In the past couple of years, merchant payments have gone from being a trending buzzword among mobile money providers and other digital financial services (DFS) players to occupying a permanent place among their top immediate priorities. Most payments providers in the more developed DFS markets have already launched a merchant payments initiative or are planning to do so in the next year. The payments providers who don’t have it on their near-term roadmap are few and far between.
It is not hard to see why. While mobile money has been extraordinarily successful in driving uptake on accounts, the business model has almost always been centered on remittances and airtime purchases, both of which are very limited markets that can deliver only so much revenue, even for successful providers. The wider retail commerce space, however, represents a vast opportunity: the World Bank has estimated that micro-, small-, and medium-sized merchants worldwide accept $19 trillion worth of cash each year; the vast majority of these merchants are in emerging markets and developing economies. In terms of numbers of transactions, the picture is even more stark: even in successful mobile money markets like Ghana, 99.9 percent of payments for consumption goods are still made in cash.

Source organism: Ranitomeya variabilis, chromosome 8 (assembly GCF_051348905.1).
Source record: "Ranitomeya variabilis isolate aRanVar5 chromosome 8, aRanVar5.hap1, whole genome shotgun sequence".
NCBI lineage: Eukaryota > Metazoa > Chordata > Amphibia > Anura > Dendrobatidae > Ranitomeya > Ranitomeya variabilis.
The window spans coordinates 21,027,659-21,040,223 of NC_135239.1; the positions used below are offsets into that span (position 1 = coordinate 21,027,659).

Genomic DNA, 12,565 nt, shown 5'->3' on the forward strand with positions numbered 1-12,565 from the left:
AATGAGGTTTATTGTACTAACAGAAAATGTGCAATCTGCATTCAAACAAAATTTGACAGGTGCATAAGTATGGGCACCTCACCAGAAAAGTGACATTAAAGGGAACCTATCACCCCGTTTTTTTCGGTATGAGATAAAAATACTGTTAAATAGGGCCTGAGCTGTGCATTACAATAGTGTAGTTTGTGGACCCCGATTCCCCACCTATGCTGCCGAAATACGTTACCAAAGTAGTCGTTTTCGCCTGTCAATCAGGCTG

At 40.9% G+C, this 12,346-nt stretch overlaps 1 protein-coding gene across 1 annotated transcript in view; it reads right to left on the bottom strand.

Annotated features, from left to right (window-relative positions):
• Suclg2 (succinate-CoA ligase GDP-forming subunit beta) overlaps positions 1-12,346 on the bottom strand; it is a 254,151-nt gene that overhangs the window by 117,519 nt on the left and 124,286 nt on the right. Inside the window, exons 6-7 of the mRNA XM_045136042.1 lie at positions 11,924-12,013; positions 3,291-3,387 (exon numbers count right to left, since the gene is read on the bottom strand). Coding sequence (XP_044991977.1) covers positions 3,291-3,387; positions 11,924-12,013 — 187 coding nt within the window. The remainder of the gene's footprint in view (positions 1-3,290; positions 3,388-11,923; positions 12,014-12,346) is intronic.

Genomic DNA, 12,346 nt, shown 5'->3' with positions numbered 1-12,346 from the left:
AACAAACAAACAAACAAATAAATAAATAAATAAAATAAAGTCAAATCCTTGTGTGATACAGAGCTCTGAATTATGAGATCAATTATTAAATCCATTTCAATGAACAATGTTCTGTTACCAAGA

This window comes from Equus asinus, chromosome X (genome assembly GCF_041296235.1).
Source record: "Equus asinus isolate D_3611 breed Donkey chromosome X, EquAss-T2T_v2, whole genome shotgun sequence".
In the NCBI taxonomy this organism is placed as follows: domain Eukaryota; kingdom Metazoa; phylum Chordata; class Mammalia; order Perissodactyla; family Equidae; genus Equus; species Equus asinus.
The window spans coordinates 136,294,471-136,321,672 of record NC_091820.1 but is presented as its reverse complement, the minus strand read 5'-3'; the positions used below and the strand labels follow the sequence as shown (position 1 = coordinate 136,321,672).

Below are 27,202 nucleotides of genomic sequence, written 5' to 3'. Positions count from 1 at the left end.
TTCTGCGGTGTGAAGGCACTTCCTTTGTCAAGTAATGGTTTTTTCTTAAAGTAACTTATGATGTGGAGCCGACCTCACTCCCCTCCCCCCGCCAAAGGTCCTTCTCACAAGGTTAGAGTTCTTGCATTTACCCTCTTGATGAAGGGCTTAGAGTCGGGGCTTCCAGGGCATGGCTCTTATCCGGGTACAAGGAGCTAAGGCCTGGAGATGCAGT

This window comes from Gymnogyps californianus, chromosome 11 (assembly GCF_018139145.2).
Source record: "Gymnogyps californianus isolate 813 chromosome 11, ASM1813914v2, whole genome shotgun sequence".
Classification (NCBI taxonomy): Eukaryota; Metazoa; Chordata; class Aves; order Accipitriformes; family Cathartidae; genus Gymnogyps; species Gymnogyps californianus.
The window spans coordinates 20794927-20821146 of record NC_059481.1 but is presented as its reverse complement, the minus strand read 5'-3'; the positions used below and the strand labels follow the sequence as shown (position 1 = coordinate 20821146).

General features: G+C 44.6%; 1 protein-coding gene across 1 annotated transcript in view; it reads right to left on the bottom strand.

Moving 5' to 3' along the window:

Hence the provider that succeeds in digitizing payments in the broader retail commerce space would unlock a massive and immediate opportunity: $19 trillion annually is nearly 500 times the total volume of payments made across the entire mobile money industry. (According to GSMA, the world’s 272 DFS deployments had $41 billion in transactions in 2018.)